Greece’s Prime Minister Alexis Tsipras will plead with European counterparts at a summit in Brussels Thursday for cash to keep his country afloat and in the euro as officials warned that the situation was becoming “dangerous”.
European Union leaders will also debate whether to extend economic sanctions against Russia over the Ukraine conflict until December, although they will likely delay the decision until later this year.
While Greece is not officially on the agenda for the meeting of the bloc’s 28 leaders, a senior EU official said it was the “elephant in the room” amid fears of a catastrophic “Grexit” from the single currency.
Chancellor Angela Merkel told the German parliament Thursday that there was no reason to “despair” over Greece, although Europe’s most powerful leader played down the chance of any deal at the summit.
“It is absolutely clear that nobody can expect a solution to be found this evening in Brussels or on Monday evening,” when she is due to meet radical new leader Tsipras in Berlin, Merkel said.
EU President Donald Tusk has convened special talks on the sidelines of the summit on Thursday night among Tsipras, Merkel and French President Francois Hollande, at the request of the Greek premier, Tusk’s spokesman told AFP.
The meeting will also be attended by European Commission head Jean-Claude Juncker, European Central Bank chief Mario Draghi and Jeroen Dijsselbloem, the Dutch finance minister who chairs the euro single currency group.
Leftist leader Tsipras, who won elections in January, will urge them to accept Greece’s promises of reform in return for relaxing the terms of its EU-IMF bailout, and to release vital funds to help his country avoid a looming cash crunch.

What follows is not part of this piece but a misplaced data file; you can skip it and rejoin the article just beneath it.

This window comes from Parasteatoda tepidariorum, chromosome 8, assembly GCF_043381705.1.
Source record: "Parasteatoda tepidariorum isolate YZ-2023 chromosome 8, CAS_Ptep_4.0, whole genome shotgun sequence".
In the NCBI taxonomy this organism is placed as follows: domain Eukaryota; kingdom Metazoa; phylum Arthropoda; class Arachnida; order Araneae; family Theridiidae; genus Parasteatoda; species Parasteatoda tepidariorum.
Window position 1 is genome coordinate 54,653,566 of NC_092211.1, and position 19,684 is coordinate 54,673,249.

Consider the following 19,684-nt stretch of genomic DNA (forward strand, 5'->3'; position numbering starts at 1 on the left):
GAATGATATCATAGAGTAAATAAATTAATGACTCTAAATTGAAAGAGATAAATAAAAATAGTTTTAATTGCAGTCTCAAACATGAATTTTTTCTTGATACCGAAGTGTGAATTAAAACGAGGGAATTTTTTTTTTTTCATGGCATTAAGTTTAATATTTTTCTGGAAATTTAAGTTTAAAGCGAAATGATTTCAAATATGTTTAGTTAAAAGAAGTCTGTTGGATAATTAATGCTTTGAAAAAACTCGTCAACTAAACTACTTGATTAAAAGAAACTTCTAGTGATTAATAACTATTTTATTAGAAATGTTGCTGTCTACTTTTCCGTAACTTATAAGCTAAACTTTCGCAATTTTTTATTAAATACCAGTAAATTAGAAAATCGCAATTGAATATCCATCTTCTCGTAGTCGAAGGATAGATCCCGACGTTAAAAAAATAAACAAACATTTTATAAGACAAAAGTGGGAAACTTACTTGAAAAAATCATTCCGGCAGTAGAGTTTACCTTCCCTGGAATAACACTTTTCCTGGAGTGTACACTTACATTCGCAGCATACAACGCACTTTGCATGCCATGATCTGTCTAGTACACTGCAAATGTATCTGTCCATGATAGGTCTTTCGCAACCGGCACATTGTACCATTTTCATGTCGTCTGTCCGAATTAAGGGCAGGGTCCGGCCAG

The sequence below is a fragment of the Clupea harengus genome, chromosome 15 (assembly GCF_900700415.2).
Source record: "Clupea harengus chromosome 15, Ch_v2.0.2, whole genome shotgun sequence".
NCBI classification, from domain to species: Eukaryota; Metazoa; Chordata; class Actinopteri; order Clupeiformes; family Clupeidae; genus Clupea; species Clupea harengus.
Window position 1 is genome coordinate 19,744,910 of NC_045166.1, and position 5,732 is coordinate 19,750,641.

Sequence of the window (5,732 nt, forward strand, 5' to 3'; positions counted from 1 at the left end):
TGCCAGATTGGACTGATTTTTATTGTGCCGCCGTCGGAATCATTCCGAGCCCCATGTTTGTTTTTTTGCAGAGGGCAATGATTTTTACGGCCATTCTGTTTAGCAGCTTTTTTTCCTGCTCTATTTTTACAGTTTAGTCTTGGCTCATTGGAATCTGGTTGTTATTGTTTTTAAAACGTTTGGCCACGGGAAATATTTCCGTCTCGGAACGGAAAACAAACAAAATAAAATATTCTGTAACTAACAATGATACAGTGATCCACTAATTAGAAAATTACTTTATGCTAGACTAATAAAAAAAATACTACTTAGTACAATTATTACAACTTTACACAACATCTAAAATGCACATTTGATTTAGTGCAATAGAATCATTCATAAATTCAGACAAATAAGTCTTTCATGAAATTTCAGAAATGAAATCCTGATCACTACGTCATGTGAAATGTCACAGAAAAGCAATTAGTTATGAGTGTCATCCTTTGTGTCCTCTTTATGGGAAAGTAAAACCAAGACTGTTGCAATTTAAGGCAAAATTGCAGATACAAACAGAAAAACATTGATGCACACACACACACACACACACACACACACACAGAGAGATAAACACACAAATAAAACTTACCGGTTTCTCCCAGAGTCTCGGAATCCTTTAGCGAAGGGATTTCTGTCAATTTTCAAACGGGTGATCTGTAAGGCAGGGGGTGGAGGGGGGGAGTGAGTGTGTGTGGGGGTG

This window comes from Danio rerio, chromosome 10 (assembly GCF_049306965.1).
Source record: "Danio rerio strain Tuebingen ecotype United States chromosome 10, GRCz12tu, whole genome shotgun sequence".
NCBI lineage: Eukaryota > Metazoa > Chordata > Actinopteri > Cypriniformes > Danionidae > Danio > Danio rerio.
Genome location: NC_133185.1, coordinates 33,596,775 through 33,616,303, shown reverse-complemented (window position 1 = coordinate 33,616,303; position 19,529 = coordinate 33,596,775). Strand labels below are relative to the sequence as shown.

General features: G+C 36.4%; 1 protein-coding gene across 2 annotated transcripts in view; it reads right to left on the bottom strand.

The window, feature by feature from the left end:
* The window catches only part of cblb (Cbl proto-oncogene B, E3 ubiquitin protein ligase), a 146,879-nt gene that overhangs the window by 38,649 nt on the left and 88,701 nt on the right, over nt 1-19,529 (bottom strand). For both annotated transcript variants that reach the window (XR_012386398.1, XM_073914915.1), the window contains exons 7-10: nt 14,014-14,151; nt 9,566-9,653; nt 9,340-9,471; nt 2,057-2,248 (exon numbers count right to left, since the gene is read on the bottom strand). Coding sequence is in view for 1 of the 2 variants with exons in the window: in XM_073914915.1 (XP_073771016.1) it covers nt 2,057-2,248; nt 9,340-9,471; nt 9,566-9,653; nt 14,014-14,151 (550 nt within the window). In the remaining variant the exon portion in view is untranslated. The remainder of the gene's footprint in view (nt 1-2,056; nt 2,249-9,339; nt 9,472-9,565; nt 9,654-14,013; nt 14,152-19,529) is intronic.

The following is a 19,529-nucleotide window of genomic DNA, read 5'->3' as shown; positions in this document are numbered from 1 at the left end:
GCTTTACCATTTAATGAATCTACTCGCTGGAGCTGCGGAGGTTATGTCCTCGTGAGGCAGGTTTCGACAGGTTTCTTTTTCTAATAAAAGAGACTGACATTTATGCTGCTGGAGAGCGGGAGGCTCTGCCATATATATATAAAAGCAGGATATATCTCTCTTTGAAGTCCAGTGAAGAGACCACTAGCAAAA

But Juncker said he would “repeat (to Tsipras) what I have said twice before: Greece must undertake the necessary reforms, Greece must ensure that the commitments it made to the Eurogroup in 2012 and more recently are followed up.”
European Parliament President Martin Schulz said that the situation in Greece was “dangerous” and that Athens needed “two or three billion” euros in the short term.
“Time is short. I think the government will have to give way in the end,” he told Deutschlandfunk public radio.
Sources said the Greek government believes the EU is “not respecting” last month’s deal for a four-month extension of its 240-billion-euro ($255-billion) bailout, and wants Brussels to give it the final tranche of around seven billion euros.
Greece’s deputy prime minister Ioannis Dragasakis accused creditors of “not letting us govern”, telling Alpha TV that “we have a liquidity problem.”
With the rhetoric toughening on all sides, the Greek parliament on Wednesday adopted a “humanitarian crisis” bill aimed at helping the poor, ignoring apparent pressure from the EU to halt the legislation.
Friday brings a key debt deadline when Greece must pay 300 million euros to the IMF and 1.6 billion euros in treasury bills.
Extending EU economic sector sanctions imposed on Russia last July after the shooting down of Malaysia Airlines flight MH17 over rebel-held eastern Ukraine is the other key issue on the summit agenda.
In Brussels, Ukrainian Prime Minister Arseniy Yatsenyuk warned EU leaders Thursday to keep the pressure on Russia, saying it would be a “disaster” if they allowed President Vladimir Putin to “split the unity” over sanctions.
The summit comes just after Russian celebrations over the first anniversary of the annexation of Crimea.
Some of the 28 EU member states want the summit to agree to rollover these economic sanctions to end-2015, linking them to the timeline — and the success or failure — of the February Minsk ceasefire accord.
Others believe the bloc should wait to see how the situation develops on the ground in eastern Ukraine, leaving a rollover decision to the June EU summit, or even until July.
Diplomatic sources said the most likely outcome is that EU leaders ask the European Commission, the EUs executive arm, to begin work so the sanctions can be rolled over in June.
“New sanctions won’t happen”, diplomats said.
The EU leaders are also expected to back the creation of a media team aimed at countering Russian “disinformation”.